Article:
Scrum and Presentation Design – Part 2: Vision, Constraints and User Stories

Welcome to the second post in a multi-part series discussing the application of Scrum to Presentation Design. 

Read the first part here.

Step 1


The first step when starting a software development project using Scrum is the project vision. Why are we developing this product or service.

When designing a presentation the first step is exactly the same. Why are we designing this presentation. What is the purpose. If you don’t know the answer to this, you probably shouldn’t do it. You must have a vision. Some examples could be:

  • Changing people’s risk perception about investing in real estate.
  • Change people’s recycling habits.
  • Convince people to stop buying bottled water.
  • Inform people about the dire situation of the company’s financials.

These are all examples of why. Why are you doing this presentation.


Another part of step one of the Scrum framework as described in part 1 is project constraints. There are three types of constraints; time, money and scope.

A presentation design project has those exact same constraints.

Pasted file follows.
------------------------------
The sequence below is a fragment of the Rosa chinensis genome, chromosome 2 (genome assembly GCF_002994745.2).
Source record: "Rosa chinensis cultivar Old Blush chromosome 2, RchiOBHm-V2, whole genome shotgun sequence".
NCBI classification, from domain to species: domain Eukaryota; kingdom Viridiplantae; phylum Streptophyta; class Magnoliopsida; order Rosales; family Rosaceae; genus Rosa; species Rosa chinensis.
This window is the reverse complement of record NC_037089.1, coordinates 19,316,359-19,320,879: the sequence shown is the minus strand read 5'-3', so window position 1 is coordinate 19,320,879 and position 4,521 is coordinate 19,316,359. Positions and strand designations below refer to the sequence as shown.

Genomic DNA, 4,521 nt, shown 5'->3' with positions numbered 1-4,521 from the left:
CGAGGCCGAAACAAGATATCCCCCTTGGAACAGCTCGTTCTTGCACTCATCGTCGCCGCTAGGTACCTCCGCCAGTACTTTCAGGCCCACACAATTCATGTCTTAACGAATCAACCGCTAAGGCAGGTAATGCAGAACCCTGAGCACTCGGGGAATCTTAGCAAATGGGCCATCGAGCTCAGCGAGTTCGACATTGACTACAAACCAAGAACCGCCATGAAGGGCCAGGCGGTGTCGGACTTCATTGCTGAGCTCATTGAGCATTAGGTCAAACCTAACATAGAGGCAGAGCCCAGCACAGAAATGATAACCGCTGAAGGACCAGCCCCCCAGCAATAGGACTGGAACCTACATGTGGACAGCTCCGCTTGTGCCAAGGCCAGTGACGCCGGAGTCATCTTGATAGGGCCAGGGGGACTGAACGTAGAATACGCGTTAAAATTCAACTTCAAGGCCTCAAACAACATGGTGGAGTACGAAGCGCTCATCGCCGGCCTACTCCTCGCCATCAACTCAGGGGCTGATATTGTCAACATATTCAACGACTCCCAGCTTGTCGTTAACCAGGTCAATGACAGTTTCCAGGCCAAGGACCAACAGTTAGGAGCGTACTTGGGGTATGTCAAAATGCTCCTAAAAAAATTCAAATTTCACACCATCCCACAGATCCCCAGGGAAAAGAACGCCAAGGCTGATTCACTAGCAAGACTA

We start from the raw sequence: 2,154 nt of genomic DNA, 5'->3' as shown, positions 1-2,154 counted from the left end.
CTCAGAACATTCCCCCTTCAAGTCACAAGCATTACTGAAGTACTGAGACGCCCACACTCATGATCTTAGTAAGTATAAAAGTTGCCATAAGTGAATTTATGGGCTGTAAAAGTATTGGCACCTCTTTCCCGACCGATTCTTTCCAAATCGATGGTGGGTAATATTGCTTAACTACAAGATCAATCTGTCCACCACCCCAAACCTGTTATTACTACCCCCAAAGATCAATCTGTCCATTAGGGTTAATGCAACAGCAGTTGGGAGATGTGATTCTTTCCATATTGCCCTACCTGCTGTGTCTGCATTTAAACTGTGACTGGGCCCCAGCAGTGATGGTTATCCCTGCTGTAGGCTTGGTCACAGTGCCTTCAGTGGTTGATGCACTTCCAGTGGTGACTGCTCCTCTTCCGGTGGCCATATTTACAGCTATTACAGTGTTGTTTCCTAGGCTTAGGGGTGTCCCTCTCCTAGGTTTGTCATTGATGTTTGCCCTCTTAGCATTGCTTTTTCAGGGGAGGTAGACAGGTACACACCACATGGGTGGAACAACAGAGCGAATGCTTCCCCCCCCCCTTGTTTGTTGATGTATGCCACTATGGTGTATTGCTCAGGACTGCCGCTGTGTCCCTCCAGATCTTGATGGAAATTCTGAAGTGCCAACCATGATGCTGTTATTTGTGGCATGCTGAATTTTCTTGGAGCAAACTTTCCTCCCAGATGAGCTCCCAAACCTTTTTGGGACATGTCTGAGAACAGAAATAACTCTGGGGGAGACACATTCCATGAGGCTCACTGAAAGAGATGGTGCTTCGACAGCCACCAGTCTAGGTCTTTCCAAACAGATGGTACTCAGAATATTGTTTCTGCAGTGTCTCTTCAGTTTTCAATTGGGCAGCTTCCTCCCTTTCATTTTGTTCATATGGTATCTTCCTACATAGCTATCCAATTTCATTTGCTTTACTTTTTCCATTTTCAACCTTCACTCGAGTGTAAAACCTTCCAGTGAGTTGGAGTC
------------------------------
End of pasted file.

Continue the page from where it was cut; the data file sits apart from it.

• Time – we have a firm deadline we need to meet because that is when we are scheduled to present or that is when our client is scheduled to present.
  • Money – we only have a certain amount of money to spend on the design. Maybe we can’t buy all the stock photos we want. Maybe we can’t hire that graphic designer to help us out.
  • Scope – We only have 5 minutes for our presentation. We can only use 10 slides.

These three are in balance. You can’t research everything (scope) if you only have 1 week to prepare the presentation (time). If you have a limited budget you may have to reduce the scope of your project to afford high quality stock photos for the points you want to make. Or if you have a limited budget you may need more time to prepare because you have to create your own illustrations instead of buying them.

The point here is that it is important to know what constraints your project faces so you can plan correctly.

Step 2

User Stories

The second step in the Scrum framework is creating something called user stories. This is a way for us to put ourselves in our user’s shoes and view the product or service from their angle. A user story goes something like this: As a <user> I would like to <action>, so that <value>. Of course, we must swap out <user>, <action> and <value>. To be able to do this we must know who our user is, what they like to do and what they value. For example, as a working mom I would like to turn on the washing machine remotely, so that it is done when I get home and I don’t have to worry about it having more time to spend with the kids.